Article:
Sep 012015


With regular life being busy – planning a move of house, and serious work commitments – my recent viewing habits (29 films in August) have been erratic and somewhat purposeless. We traveled to Melbourne for a long weekend for MIFF, which ended up being a great weekend for socialising, but a mixed bag in terms of films. I caught another six films in cinemas to keep in the know, and spent a considerable amount of time surfing Netflix, watching random films that took my fancy. Certainly the best time investment was Bloodline, which Sam and I consumed one episode at a time over a fortnight. Coming up in September – coverage of the Sydney Underground Film Festival and hopefully the Italian Film Festival. But, it is likely to be another quiet one. Thoughts on everything I watched in August after the jump. 


Theatrical Viewing

A Perfect Day – Reviewed (4/5)

LifeReviewed (4/5)

The Ground We Won – Reviewed (3.5/5)

Southpaw Thick smearing of drama does test credibility, but Billy Hope carries debilitating grief into his bouts, climbing out of a deep dark hole of emotional despair as a result of severe trauma. The fights are very authentic, and Gyllenhaal’s amazing performance transcends the incredible physical transformation. Whitaker is also great, and McAdams has rarely been better. There was so much on the line in that final fight and tears were spilt (by me). Fuqua’s best film…convincingly. (3.5/5)

Deathgasm – Reviewed (3.5/5)

The Man From U.N.C.L.E – Raggedy and thin on thrills but a nicely subdued Ritchie gradually finds a rhythm and figures out how to use his attractive assets. Seriously, this film looks fantastic – cinematography, production detail and that cast. Debicki seems to have a blast, and the clear stand-out. Also loved the music. Initially I felt like it was all surface, and the fact that I haven’t thought much about it since the screening, suggests this is true. A good time at the cinema, though. I’d watch this again over Kingsman any day. (3/5)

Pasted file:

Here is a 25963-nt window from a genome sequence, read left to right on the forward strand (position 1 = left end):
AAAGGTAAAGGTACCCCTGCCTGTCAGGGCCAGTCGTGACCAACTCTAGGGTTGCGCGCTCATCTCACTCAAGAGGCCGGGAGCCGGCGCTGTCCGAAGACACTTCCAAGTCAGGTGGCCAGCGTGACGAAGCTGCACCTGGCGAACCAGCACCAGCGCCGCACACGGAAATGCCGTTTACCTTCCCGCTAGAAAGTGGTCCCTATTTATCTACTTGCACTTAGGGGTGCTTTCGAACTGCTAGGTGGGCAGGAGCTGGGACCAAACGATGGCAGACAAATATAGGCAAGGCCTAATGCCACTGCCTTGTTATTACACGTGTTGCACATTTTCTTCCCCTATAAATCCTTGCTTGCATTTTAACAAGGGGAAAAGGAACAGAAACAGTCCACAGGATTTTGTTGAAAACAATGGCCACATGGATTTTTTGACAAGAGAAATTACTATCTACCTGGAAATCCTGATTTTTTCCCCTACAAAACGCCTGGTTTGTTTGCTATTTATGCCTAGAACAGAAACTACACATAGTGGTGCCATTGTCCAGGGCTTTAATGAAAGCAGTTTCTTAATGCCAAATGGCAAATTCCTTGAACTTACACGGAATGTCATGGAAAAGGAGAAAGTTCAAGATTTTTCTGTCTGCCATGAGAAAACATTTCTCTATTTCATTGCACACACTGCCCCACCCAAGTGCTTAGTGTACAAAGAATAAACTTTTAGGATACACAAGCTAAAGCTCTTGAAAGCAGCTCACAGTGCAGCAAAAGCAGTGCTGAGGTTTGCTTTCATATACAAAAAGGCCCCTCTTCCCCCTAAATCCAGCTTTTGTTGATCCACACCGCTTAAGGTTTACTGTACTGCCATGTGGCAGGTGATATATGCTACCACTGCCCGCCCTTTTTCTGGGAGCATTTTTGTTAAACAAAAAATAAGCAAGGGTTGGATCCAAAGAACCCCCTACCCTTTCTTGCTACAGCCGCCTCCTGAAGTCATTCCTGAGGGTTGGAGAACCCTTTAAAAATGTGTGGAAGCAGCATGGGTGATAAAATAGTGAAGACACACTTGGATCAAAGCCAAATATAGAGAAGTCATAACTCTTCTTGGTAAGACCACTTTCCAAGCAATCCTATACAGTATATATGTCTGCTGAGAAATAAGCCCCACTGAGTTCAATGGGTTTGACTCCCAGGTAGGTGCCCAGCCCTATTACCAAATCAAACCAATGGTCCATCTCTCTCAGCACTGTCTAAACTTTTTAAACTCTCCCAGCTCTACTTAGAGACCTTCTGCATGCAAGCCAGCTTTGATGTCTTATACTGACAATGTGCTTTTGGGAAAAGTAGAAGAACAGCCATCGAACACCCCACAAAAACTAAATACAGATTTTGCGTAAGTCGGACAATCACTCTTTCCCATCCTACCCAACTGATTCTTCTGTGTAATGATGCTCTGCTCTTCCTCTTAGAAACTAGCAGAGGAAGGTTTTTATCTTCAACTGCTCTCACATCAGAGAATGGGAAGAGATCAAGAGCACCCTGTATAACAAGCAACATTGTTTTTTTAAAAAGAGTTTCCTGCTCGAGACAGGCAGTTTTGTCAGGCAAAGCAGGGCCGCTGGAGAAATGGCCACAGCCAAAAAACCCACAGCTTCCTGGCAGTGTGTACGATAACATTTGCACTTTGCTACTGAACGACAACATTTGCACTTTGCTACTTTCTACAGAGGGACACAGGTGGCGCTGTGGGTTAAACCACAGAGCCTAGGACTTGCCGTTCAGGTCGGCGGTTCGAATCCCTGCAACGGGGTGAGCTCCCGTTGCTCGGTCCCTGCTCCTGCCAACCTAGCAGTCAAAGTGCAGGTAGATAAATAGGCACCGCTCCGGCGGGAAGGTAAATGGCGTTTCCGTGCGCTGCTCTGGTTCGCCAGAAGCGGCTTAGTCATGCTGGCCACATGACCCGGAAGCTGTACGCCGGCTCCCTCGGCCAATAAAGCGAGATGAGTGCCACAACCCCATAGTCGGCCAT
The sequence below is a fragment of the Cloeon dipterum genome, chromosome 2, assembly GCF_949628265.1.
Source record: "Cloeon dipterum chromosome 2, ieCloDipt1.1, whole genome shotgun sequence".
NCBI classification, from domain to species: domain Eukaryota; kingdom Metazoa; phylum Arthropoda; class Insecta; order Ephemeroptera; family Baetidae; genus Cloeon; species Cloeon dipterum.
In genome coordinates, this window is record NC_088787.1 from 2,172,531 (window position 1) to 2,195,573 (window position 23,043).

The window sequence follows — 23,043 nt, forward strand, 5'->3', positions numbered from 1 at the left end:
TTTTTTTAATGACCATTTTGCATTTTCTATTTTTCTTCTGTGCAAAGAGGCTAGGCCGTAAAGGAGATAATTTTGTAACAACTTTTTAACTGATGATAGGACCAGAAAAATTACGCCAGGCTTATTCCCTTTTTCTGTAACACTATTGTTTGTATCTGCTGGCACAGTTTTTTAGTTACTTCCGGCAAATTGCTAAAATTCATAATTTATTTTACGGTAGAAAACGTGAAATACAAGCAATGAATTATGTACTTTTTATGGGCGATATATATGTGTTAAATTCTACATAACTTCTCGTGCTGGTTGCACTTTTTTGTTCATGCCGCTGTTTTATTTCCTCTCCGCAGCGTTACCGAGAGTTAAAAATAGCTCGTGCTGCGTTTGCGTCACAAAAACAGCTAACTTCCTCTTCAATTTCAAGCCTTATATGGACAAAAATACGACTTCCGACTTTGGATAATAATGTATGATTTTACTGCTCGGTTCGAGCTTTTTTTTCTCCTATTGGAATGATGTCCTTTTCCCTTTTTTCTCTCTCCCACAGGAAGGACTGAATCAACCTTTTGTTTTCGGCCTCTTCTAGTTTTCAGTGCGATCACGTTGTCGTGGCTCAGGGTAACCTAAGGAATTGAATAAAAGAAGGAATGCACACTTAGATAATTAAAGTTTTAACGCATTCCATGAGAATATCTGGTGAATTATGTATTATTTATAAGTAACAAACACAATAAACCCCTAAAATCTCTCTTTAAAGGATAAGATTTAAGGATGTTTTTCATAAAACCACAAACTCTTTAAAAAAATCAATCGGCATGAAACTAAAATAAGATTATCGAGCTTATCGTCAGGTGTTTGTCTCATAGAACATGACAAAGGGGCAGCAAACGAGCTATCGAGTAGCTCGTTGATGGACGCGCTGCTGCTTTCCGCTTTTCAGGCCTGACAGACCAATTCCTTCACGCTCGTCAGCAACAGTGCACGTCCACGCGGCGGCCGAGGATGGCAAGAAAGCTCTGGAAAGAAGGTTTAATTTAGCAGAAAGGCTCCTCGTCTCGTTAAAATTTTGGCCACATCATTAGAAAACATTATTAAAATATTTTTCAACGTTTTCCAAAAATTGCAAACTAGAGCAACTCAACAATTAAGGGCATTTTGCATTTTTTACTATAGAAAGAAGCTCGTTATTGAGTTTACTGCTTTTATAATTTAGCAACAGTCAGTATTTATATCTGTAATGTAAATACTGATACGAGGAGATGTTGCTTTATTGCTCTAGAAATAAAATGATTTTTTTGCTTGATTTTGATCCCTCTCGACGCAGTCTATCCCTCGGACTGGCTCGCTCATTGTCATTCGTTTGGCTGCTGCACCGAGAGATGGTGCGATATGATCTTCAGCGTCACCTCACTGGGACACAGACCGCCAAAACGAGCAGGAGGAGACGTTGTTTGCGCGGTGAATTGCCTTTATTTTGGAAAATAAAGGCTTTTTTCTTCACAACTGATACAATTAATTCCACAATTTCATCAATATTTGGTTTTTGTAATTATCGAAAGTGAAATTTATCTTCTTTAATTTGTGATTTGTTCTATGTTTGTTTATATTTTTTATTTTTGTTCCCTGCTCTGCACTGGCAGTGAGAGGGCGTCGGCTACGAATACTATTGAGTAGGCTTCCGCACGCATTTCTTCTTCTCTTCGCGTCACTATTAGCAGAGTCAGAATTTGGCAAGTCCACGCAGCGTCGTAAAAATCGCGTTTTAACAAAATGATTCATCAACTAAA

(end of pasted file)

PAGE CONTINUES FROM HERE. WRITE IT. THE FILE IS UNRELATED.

Macbeth – I am still chewing on the charred entrails of this dark, grisly Shakespeare adaptation, but they taste as bad as it sounds. I feel now that this was a thumping disappointment. The language is full-on, not one iota pared back for accessibility, and I struggled through this grim-fest. Still, the cinematography, production design and costumes are amazing, so it is a visual treat at the very least. Not sure how I feel about the performances yet – the grasp on the language is inconsistent – but Cotillard (distracting accent aside) is my stand-out. If there ever was a film that could have been made to the entirety of Swans’ The Seer it was Macbeth. That amazing trailer has the right idea. Plenty love this film – I get it – but for a Shakespeare novice, this is not all that fun. (3/5)

7 Chinese Brothers – Reviewed (3/5)

Raiders! – Reviewed (3/5)

Peace Officer – Reviewed (2.5/5)

We Are Your Friends – Reviewed (2/5)

Irrational Man – Oh Woody. It pains me to admit that the great Joaquin Phoenix is part of a stinker, but this is such a film. The ridiculous story actually hits its stride for a while when it gets to the point of its existence – tackling the idea that existential healing may only be possible through the elimination of someone less desired on earth than you see yourself – but no-one talks like human beings in this film. Stone, who is quite poor here, never stops talking about Phoenix’s character (non-exclusive to her broken-record narration), and not even Phoenix can sell Woody’s ‘burned-out academic who gets involved with a student’ fantasy. A generous (2/5)

The Thoughts That Once We Had – Reviewed (1.5/5)

La Sapienza – Reviewed (1/5)

Belluscone: A Sicilian Story – Reviewed (1/5)